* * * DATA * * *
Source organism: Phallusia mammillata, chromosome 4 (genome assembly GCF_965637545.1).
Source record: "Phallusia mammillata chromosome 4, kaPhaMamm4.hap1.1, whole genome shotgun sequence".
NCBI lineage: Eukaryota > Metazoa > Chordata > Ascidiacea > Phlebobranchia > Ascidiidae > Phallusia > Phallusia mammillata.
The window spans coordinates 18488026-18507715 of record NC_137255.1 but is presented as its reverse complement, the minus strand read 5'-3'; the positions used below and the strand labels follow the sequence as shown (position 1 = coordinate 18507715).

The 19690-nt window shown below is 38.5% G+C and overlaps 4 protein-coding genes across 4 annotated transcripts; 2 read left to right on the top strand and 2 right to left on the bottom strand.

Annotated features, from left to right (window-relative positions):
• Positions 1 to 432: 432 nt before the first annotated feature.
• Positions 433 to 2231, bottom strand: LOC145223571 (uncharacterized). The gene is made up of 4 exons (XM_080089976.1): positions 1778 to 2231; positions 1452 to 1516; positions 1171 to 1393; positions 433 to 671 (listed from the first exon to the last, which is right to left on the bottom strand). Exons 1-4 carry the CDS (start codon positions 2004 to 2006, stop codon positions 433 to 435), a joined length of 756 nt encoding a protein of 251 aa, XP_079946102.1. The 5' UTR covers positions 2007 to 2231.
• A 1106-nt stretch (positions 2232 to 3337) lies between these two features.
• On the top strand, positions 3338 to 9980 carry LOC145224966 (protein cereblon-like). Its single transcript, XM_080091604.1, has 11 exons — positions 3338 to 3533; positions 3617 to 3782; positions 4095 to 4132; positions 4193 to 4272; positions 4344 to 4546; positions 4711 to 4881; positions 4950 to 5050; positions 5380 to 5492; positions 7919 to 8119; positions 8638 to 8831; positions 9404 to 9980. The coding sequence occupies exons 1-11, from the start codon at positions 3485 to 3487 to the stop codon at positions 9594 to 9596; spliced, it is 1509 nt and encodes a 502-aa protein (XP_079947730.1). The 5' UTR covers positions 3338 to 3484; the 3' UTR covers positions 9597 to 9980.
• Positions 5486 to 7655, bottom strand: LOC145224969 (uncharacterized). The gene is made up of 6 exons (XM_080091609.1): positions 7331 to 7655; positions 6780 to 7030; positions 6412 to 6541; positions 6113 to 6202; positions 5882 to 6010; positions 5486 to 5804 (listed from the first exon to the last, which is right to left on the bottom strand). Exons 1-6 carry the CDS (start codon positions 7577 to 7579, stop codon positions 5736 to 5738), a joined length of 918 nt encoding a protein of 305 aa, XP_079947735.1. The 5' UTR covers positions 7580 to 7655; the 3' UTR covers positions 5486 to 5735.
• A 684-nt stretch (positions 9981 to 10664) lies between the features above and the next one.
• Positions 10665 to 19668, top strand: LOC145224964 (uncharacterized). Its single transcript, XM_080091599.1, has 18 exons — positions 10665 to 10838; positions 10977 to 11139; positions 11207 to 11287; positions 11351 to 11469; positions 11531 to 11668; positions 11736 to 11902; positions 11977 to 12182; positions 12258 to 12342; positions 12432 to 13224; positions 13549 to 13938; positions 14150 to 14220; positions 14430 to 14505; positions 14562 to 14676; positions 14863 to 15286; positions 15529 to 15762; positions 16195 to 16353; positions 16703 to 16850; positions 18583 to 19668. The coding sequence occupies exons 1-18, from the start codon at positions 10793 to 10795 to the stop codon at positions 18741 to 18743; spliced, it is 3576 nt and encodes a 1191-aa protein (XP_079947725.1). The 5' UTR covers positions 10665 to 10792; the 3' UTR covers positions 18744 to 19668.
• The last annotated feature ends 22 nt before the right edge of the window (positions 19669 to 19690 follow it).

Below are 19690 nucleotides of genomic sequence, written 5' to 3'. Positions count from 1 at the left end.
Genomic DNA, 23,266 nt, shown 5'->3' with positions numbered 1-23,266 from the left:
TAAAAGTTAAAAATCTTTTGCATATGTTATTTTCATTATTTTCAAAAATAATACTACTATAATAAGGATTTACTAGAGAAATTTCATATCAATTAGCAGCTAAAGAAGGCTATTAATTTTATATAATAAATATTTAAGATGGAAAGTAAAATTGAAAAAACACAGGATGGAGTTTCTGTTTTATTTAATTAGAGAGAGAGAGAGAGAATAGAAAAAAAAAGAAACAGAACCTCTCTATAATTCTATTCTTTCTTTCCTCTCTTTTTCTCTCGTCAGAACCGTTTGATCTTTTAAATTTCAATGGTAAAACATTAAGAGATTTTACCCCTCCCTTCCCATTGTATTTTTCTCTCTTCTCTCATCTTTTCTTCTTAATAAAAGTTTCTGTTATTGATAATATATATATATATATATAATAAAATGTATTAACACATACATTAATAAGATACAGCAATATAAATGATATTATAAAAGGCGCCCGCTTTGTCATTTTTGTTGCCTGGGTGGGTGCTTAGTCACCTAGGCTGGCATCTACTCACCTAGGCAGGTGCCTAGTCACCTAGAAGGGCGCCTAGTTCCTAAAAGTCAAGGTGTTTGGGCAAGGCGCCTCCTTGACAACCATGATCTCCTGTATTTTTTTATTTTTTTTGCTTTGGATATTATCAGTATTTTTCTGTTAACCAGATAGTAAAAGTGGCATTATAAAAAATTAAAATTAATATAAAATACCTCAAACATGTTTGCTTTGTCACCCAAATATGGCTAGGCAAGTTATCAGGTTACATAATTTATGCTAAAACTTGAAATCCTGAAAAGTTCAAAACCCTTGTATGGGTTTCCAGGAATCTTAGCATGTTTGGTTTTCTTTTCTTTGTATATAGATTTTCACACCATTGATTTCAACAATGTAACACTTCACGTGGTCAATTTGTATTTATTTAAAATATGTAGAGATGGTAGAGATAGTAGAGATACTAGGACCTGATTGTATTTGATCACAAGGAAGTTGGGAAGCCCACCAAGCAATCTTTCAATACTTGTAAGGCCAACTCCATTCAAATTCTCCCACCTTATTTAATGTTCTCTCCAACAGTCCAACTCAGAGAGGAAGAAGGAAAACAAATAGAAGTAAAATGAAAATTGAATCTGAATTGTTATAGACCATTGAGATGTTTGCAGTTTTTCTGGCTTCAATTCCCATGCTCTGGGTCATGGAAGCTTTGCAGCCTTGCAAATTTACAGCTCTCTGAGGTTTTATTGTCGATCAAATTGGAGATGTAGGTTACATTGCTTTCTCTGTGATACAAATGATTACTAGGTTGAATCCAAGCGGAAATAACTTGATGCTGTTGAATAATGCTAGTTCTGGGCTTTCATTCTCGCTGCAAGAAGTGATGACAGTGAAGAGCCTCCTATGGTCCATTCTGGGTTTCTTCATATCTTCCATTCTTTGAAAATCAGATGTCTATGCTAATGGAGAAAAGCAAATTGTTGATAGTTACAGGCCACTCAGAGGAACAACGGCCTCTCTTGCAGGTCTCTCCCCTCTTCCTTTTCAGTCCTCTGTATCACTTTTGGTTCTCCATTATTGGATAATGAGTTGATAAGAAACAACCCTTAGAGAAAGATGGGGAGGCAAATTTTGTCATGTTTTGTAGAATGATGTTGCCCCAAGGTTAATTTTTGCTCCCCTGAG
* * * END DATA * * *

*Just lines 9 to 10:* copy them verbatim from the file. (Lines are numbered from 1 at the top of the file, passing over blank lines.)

• A 1106-nt stretch (positions 2232 to 3337) lies between these two features.
• On the top strand, positions 3338 to 9980 carry LOC145224966 (protein cereblon-like). Its single transcript, XM_080091604.1, has 11 exons — positions 3338 to 3533; positions 3617 to 3782; positions 4095 to 4132; positions 4193 to 4272; positions 4344 to 4546; positions 4711 to 4881; positions 4950 to 5050; positions 5380 to 5492; positions 7919 to 8119; positions 8638 to 8831; positions 9404 to 9980. The coding sequence occupies exons 1-11, from the start codon at positions 3485 to 3487 to the stop codon at positions 9594 to 9596; spliced, it is 1509 nt and encodes a 502-aa protein (XP_079947730.1). The 5' UTR covers positions 3338 to 3484; the 3' UTR covers positions 9597 to 9980.